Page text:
Summer’s still sizzling away, and for the weekend beginning 16 May, here are the films in focus:
CJ7 [rating: 7]
Every director has a little whimsy in him (or her). It’s a crucial element for being an artist. When utilized sparingly, channeled alongside a well-considered storyline or narrative, it’s the reason that movies are magic. On the other hand, overdose on the capricious and you threaten to drown the audience in uncontrollable waves of saccharine schlock. Stephen Chow, best known to Westerners for his cartoon action comedies Shaolin Soccer and Kung Fu Hustle, is actually considered a master of the mo lei tau, or nonsense/ ‘silly talk’ comedies in his native land. That may explain why his latest effort, the speculative fable CJ7, feels so unlike his more famous films. Indeed, it tends to look more toward Chow’s performance past than his present day rise to international superstardom. read full review…
Frontier(s) [rating: 7]
Frontier(s) still finds a way to mine the past while staying rooted in the present. It may seem recognizable, but it’s a well made and effective awareness.
When it comes to reviving old horror clichés, the French have been on quite a roll recently. First, they deconstructed the stand alone suspense thriller with the straightforward shocker Ils. Then they took on the hoary slasher genre with the gruesome, gore-drenched delight Inside. Now, Xavier Gens, the man behind the mainstream Hollywood video game actioner Hitman has reconfigured the isolated terror take best exemplified by Tobe Hooper and his larger than life man-monster Leatherface. And while it’s not as successful as his countrymen’s contributions to the category, Frontier(s) is still one surprisingly sick ride. read full review…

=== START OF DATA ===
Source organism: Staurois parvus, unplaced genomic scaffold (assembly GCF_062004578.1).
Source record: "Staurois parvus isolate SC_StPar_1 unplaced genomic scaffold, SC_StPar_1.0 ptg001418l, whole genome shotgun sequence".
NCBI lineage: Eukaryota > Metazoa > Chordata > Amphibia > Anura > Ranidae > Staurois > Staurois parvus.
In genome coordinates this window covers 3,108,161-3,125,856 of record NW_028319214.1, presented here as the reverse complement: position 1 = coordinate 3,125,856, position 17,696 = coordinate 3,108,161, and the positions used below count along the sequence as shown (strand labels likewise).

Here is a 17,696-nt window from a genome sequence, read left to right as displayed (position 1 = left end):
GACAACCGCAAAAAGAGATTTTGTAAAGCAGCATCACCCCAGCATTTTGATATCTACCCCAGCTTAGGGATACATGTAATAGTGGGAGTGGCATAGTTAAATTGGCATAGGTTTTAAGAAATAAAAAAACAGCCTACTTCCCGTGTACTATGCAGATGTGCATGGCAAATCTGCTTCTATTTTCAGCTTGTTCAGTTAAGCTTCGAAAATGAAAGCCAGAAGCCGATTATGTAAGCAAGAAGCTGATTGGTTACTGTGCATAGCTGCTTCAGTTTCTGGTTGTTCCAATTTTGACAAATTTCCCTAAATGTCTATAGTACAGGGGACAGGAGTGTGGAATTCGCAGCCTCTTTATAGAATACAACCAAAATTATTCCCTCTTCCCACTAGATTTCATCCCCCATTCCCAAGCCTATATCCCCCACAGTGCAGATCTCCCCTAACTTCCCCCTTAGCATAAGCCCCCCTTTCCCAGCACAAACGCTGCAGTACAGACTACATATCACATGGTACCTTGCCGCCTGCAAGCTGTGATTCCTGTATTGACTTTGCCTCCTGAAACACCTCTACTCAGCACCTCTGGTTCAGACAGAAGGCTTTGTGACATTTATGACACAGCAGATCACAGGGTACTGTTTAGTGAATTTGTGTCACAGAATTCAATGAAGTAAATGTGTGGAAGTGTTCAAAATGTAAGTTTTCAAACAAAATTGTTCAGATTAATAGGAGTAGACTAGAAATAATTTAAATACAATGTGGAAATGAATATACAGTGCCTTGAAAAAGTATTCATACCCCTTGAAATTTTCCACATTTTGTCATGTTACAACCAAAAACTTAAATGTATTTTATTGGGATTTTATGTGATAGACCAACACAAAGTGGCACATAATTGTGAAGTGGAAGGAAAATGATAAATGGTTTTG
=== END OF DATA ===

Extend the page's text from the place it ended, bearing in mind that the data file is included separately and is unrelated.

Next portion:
Hats Off [rating: 5]
Sometimes, a story is just not worth telling, and while Mimi’s life is definitely an unusual one, it’s not iconic.
There is a big difference between interesting and intriguing. The former identification can be connected to any subject that spikes our attention. We may not enjoy everything that we hear, but at least we wanted to listen. The latter is far more fascinating. It’s indicative of something that transcends the initial curiosity, and moves us to consider ideas far beyond the scope of the subject matter. Clearly, documentarian Jyll Johnstone believes that 93 year old actress and free spirit Mimi Weddell is intriguing. Her unlikely life story, filled with personal pitfalls and minor professional triumph definitely feels like the stuff of modern mythos. But something in Hats Off, the film focusing on this driven diva, falters. Instead of winning us over, we’re only mildly interested. .read full review…
Other Releases—In Brief
Chronicles of Narnia: Prince Caspian [rating: 5]
When will Hollywood learn that you can’t recapture the magic of a previous cinematic epic. If it was possible to capture lightning in a bottle over and over again, no franchise would fail. The sad fact remains that, for every Lord of the Rings or Harry Potter tale, there are a dozen Golden Compasses. The Chronicles of Narnia were reviled by J.R.R. Tolkein, the author arguing that C. S. Lewis’ faith-based fantasies were too enamored of their internal belief subtext to work as actual adventures. Mr. Hobbit had a helluva point. While the first film in the series, the likeable The Lion, the Witch, and the Wardrobe had the entire make believe mythos to deal with, the sullen sequel Prince Caspian just pours on the pointless war mongering. The Penvensie quartet is back in their former kingdom for the first time in a year. Sadly, 13 centuries have passed, and a despotic race of human Telmarines is in charge. They have all but destroyed the empire, and evil King Miraz has removed rightful heir Caspian from the throne. With everyone speaking in thick Spanish accents and relying on knowledge of the books to avoid narrative depth, we wind up with a series of long walks followed by sequences of slipshod CGI swordplay. While it’s not quite dull, it’s never the spectacle that returning director Andrew Adamson thinks it is. In the end, we find ourselves waiting for an entertainment epiphany that never comes.